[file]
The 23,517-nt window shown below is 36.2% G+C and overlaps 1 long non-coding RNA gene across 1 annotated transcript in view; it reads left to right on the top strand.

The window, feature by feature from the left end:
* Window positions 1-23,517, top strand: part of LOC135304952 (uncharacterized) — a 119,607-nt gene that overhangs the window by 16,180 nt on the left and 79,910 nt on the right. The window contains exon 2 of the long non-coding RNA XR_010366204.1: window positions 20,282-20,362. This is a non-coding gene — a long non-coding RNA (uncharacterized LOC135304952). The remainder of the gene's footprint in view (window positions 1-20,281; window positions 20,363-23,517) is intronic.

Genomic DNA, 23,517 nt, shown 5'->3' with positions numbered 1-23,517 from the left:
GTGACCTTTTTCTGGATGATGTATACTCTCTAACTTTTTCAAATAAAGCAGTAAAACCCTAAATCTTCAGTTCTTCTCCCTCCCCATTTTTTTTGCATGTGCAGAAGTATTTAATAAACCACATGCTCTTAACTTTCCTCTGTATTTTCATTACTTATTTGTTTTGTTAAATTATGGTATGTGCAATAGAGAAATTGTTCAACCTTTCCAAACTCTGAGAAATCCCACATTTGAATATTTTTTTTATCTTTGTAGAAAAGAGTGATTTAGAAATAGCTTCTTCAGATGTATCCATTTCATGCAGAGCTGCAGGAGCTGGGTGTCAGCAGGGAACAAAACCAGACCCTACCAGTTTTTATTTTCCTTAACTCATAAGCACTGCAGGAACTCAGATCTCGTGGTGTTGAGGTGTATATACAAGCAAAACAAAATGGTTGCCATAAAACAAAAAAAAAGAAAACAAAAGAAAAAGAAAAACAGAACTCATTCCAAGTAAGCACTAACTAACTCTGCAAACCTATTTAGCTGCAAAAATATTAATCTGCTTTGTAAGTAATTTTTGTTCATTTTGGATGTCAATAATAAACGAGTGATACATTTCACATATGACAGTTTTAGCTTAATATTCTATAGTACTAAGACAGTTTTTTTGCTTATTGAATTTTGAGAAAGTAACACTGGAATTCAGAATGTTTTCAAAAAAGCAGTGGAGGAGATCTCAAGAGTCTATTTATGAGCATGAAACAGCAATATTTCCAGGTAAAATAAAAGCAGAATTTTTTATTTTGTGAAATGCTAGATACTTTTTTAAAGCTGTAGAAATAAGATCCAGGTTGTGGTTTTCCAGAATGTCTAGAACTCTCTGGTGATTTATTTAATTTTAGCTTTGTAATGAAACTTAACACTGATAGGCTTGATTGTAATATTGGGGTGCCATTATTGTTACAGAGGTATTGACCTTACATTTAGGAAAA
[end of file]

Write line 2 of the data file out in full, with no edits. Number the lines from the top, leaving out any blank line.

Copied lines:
The window, feature by feature from the left end: